A REVIEW OF THE LITERATURE OF THE PAST YEAR (1918) ON GENITO-URINARY DISEASES IN CHILDREN
Archives of Pediatrics & Adolescent Medicine
bacteriology of the urine Schwartz1 investigated the bacteriology of the urine of children with gastro-intestinal disease, and found that urethral and bladder contamination was very common. This was particularly true of girls, which favors the theory of ascending infection in pyelitis. In sixtythree infants with various gastro-intestinal disturbances, thirty-eight, or 60.3 per cent., showed the presence of gram-negative bacilli in the urine. Of those in which the first and second portions of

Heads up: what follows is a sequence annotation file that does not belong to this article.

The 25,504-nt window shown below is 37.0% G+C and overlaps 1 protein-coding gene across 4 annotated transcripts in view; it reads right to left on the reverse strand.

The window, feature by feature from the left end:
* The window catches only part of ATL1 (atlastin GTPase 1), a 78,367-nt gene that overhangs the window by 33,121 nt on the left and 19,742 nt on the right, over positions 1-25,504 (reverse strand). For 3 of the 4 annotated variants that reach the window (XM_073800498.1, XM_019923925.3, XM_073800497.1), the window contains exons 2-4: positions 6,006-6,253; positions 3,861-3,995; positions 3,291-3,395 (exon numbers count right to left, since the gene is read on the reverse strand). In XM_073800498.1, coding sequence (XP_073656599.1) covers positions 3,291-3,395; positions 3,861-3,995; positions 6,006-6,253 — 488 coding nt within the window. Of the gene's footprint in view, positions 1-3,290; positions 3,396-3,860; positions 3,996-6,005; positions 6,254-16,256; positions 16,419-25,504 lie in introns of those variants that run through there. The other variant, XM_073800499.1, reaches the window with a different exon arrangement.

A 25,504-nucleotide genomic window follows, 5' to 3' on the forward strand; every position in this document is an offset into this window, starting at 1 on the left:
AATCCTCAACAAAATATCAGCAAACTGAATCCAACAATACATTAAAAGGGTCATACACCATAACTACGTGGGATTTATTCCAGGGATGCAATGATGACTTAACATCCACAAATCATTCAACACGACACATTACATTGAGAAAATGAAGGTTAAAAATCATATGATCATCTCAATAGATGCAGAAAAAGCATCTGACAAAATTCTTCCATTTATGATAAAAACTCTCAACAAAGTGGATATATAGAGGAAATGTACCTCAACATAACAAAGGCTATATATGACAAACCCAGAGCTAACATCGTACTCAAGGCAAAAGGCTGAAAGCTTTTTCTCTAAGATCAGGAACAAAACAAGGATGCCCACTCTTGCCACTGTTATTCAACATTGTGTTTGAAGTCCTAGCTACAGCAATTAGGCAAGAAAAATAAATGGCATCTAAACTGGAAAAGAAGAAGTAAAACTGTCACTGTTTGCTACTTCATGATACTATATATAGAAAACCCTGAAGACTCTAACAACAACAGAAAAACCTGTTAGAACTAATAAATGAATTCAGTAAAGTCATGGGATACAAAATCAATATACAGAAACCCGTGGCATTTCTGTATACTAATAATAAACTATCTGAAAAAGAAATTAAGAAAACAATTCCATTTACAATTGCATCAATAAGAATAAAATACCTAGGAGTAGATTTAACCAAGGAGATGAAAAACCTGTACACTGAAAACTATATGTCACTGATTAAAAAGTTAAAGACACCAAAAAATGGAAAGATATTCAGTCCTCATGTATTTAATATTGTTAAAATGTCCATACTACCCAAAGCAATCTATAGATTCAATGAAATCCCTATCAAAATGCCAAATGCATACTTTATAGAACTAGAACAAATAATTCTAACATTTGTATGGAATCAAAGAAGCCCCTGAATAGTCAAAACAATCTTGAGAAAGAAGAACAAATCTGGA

... cond portions of the urine were separately cultured, 21.4 per cent, showed a sufficient number of gram-negative bacilli in the second specimen to constitute a bacilluria. Urethral contamination was almost three times as common in girl babies as in boys, while actual bacilluria was twice as preva¬ lent in girls as in boys. ALKAPTONURIA Schochet2 discusses alkaptonuria. About seventy cases of alkaptonuria have been reported in the literature. The term "alkaptonuria" was first introduced by Bodeker in 1857 to describe a substance found in the urine, which possessed two chief characteristics : first, the power to reduce alkaline copper solutions, and secondly, the property of absorbing oxygen from the air in the presence of alkali, and as a result turning to a brown black color. The urine may be clear and a normal color when passed, but later becomes dark brown or finally black on exposure to the air. There is no treatment for the condi¬ tion, and it is of no pathologic significance. It is important, however, in that it may be mistaken for glycosuria. Negative results with fermentation and the polariscope should at once rule out glycosuria. Alkaptonuria must be differentiated from the hemoglobinurias due to drugs (phenol) and diseases (malaria) by the presence of hemo¬ globin in the urine; from the melanurias and hematoporphynurias, 1.